Friday, July 15, 2016


Tacloban City --- I lived there for some few years with my parents and kid brother in my granny's home. I'd rather call it a house. Granny wasn't the granny people picture grannies to be. She was a mystery to me.... distant, circumspect, and I perceived her to be cold. So I never had that grandmother-granddaughter relationship which I saw in my friends' families. She never made a dent on my young mind back then except that she was cold. So much for granny. I hope she's having a great time up there. Maybe she would finally learn to party with the angels and saints.
My kid brother was a nerd. Intelligent, even-tempered, good with people, great with books, and with his guitar. He could sing, too. Looking back at it now I think he sounded more like Don Maclean. My fondest memories of him were those times when we would butt heads exchanging facts.. insights.. observations.. opinions.. while doing our homework. Now our house was small that wherever you stood you would have the great advantage of seeing the living room, the kitchen, and the bedroom in one momentous mind-boggling instant. (we lived on the ground-floor) Before they invented the word 'open concept' in interior design, we were living in it with the bare necessities of life.
But in that precious house and home I had the best moments of my life. And the biggest lesson learned from a mother who had the mind as expansive as the universe and a heart as limitless as deity.
One evening, my brother and I were at our usual mental butting as we defended our respective turf on subjects which turned incessantly on the I-know-better-than-you wheel. We created quite a rumpus with our voices. Dad, with a knowing look in his eye and a secret smile on his face, simply took his cigarette out to the yard. But Mom, who was cooking my favorite chicken adobo in the kitchen, stopped what she was doing and turned to us with this........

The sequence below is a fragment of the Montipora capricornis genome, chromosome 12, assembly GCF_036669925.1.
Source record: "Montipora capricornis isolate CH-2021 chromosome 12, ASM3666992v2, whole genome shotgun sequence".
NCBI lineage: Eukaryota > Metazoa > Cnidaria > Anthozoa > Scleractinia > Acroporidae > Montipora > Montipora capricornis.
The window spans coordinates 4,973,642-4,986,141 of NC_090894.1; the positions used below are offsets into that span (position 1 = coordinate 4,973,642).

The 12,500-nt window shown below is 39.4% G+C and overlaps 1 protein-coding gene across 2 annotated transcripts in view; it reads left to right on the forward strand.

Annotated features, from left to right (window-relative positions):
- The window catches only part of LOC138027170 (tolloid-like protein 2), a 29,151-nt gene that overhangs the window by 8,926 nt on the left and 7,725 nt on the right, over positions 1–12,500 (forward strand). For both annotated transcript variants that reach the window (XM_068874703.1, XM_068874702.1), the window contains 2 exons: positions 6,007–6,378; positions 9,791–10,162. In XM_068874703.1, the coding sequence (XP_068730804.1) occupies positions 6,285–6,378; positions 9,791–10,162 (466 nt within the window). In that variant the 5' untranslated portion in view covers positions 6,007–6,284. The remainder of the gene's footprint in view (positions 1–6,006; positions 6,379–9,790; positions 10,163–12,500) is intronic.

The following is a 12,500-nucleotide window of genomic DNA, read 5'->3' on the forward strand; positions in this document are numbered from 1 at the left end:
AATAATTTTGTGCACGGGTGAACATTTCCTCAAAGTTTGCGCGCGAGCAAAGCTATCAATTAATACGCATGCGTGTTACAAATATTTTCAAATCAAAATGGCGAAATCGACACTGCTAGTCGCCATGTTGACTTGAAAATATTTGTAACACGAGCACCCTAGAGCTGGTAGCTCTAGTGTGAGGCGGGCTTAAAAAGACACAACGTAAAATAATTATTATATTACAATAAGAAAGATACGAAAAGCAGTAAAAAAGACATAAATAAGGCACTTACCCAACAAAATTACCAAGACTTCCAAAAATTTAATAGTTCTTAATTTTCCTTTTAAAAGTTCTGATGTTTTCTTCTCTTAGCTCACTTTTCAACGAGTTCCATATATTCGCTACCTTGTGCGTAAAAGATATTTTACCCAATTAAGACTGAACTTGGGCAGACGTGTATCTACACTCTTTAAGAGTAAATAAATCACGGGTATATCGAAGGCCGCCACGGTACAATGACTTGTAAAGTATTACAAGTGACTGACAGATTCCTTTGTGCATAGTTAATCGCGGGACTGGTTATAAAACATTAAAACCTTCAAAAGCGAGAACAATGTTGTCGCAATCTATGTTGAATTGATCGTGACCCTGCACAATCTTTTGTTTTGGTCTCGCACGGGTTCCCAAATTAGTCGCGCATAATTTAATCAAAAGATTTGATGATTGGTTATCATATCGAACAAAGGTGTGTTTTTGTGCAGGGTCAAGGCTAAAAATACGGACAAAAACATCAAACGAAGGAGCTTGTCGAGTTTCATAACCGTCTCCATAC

'I hate noise.. and you two get on my nerves like hell. But.... if that is the price to pay to see you learning. Carry on. Just lower your voices a notch, okay?'   (Spoken in waray, the dialect of Taclobanons)
And I have never stopped learning hence.
Love life.. love your home.. love your family.. love learning.
God bless you, your family, and your home.

Tuesday, July 5, 2016



Yesterday at dusk, I stood just outside the door of my home wanting some breath of fresh air. But.. Nahh .. not the slightest breeze at all. So I turned to go back into the house when suddenly a child's crying pierced the humid air from out on the street. I went to the patio to see who it was. It was easy from there because I wouldn't be so visible to whoever was passing through. Yup, 'twas a child of about five or six being towed by her mother who appeared flustered by it all.

Mother: (Tersely) Tara na. Uwi na tayo!
---- (Come! Let's go home.)

Child: (Crying) Yokooo! Sabi mo punta tayo Jollibee..
----- (No-ooo! You said we'd go to Jollibee.) 

Mother: (Angry) May gagawin pa ako sa bahay. Tara na!
----- (Got work to do. Let's go!)

Child: (in between sobs) Sabi mo kakain tayo ng spaghetti...
----- (You promised me spaghetti!)

Mother: Hay naku! Tara na! Dali-iii!
----- (Hurry up! Let's go!)

That made me think.......

The scene broke my heart. Little children have simple hopes... simple hearts. They trust fully.. completely. They cling to every word spoken to them... good or bad. They hung up their own tiny world on it. Be careful what you speak or promise to them. It is easy to make them happy as it is easy to break their hearts.

In some measure it is the same in the adult world. Through the years many have made promises to me, many kept it, many did not. Happy over those kept, sad for those which failed. But Mom, as always, would assuage my disappointment with -------- 'Do not hung up plans, hopes, or dreams on others. They have their own way of doing things or looking at things. It may not always jive with yours. So learn, too, not to make promises you cannot keep. Always be kind.' ........ And I listened to Mom, because I knew how it felt to have a broken heart, too.

Looking back at that child, she cried as her little gentle heart broke over a broken promise. But there was nothing she could do. She was just a child. But I think that when she grows up she would be careful with words... promises. Lesson learned.

Take care please. Be gentle and kind with your children.
May God bless you and your family.